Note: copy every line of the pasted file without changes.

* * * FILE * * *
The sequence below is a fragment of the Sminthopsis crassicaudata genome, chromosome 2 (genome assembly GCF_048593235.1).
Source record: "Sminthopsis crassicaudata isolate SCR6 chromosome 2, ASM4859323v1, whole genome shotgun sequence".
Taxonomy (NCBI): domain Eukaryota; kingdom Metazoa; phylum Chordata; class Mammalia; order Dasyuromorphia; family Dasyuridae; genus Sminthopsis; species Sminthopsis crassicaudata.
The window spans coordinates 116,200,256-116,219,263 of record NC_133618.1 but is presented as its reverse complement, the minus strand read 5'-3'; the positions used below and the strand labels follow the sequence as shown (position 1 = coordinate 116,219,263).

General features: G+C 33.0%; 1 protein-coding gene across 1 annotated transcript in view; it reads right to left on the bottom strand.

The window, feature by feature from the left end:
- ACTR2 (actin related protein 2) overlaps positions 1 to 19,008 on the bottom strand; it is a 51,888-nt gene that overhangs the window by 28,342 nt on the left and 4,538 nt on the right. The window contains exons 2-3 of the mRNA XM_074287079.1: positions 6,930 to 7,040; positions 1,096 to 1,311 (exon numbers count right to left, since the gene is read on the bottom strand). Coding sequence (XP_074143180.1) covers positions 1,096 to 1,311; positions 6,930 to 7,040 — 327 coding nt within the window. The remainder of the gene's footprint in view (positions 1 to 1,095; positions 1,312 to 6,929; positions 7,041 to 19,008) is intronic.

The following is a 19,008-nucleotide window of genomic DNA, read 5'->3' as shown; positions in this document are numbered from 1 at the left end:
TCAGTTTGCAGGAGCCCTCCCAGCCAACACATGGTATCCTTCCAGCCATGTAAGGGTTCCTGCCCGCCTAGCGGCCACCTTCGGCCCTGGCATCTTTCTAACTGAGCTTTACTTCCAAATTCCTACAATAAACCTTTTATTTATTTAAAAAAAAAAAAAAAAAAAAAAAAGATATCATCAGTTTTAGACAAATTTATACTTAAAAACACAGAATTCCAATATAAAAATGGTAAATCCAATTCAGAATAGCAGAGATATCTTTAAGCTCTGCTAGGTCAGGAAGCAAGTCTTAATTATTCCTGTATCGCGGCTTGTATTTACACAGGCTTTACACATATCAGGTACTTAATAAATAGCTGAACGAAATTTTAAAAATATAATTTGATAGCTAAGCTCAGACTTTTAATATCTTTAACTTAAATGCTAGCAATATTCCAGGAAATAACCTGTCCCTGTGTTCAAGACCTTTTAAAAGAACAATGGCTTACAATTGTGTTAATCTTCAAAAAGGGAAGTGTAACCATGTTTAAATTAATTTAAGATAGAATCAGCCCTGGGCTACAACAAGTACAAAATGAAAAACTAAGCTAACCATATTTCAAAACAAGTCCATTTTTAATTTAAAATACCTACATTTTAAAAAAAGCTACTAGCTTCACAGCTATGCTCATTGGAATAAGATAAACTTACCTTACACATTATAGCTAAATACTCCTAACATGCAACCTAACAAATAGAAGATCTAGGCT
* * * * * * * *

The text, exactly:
The sequence below is a fragment of the Sminthopsis crassicaudata genome, chromosome 2 (genome assembly GCF_048593235.1).
Source record: "Sminthopsis crassicaudata isolate SCR6 chromosome 2, ASM4859323v1, whole genome shotgun sequence".
Taxonomy (NCBI): domain Eukaryota; kingdom Metazoa; phylum Chordata; class Mammalia; order Dasyuromorphia; family Dasyuridae; genus Sminthopsis; species Sminthopsis crassicaudata.
The window spans coordinates 116,200,256-116,219,263 of record NC_133618.1 but is presented as its reverse complement, the minus strand read 5'-3'; the positions used below and the strand labels follow the sequence as shown (position 1 = coordinate 116,219,263).

General features: G+C 33.0%; 1 protein-coding gene across 1 annotated transcript in view; it reads right to left on the bottom strand.

The window, feature by feature from the left end:
- ACTR2 (actin related protein 2) overlaps positions 1 to 19,008 on the bottom strand; it is a 51,888-nt gene that overhangs the window by 28,342 nt on the left and 4,538 nt on the right. The window contains exons 2-3 of the mRNA XM_074287079.1: positions 6,930 to 7,040; positions 1,096 to 1,311 (exon numbers count right to left, since the gene is read on the bottom strand). Coding sequence (XP_074143180.1) covers positions 1,096 to 1,311; positions 6,930 to 7,040 — 327 coding nt within the window. The remainder of the gene's footprint in view (positions 1 to 1,095; positions 1,312 to 6,929; positions 7,041 to 19,008) is intronic.

The following is a 19,008-nucleotide window of genomic DNA, read 5'->3' as shown; positions in this document are numbered from 1 at the left end:
TCAGTTTGCAGGAGCCCTCCCAGCCAACACATGGTATCCTTCCAGCCATGTAAGGGTTCCTGCCCGCCTAGCGGCCACCTTCGGCCCTGGCATCTTTCTAACTGAGCTTTACTTCCAAATTCCTACAATAAACCTTTTATTTATTTAAAAAAAAAAAAAAAAAAAAAAAAGATATCATCAGTTTTAGACAAATTTATACTTAAAAACACAGAATTCCAATATAAAAATGGTAAATCCAATTCAGAATAGCAGAGATATCTTTAAGCTCTGCTAGGTCAGGAAGCAAGTCTTAATTATTCCTGTATCGCGGCTTGTATTTACACAGGCTTTACACATATCAGGTACTTAATAAATAGCTGAACGAAATTTTAAAAATATAATTTGATAGCTAAGCTCAGACTTTTAATATCTTTAACTTAAATGCTAGCAATATTCCAGGAAATAACCTGTCCCTGTGTTCAAGACCTTTTAAAAGAACAATGGCTTACAATTGTGTTAATCTTCAAAAAGGGAAGTGTAACCATGTTTAAATTAATTTAAGATAGAATCAGCCCTGGGCTACAACAAGTACAAAATGAAAAACTAAGCTAACCATATTTCAAAACAAGTCCATTTTTAATTTAAAATACCTACATTTTAAAAAAAGCTACTAGCTTCACAGCTATGCTCATTGGAATAAGATAAACTTACCTTACACATTATAGCTAAATACTCCTAACATGCAACCTAACAAATAGAAGATCTAGGCT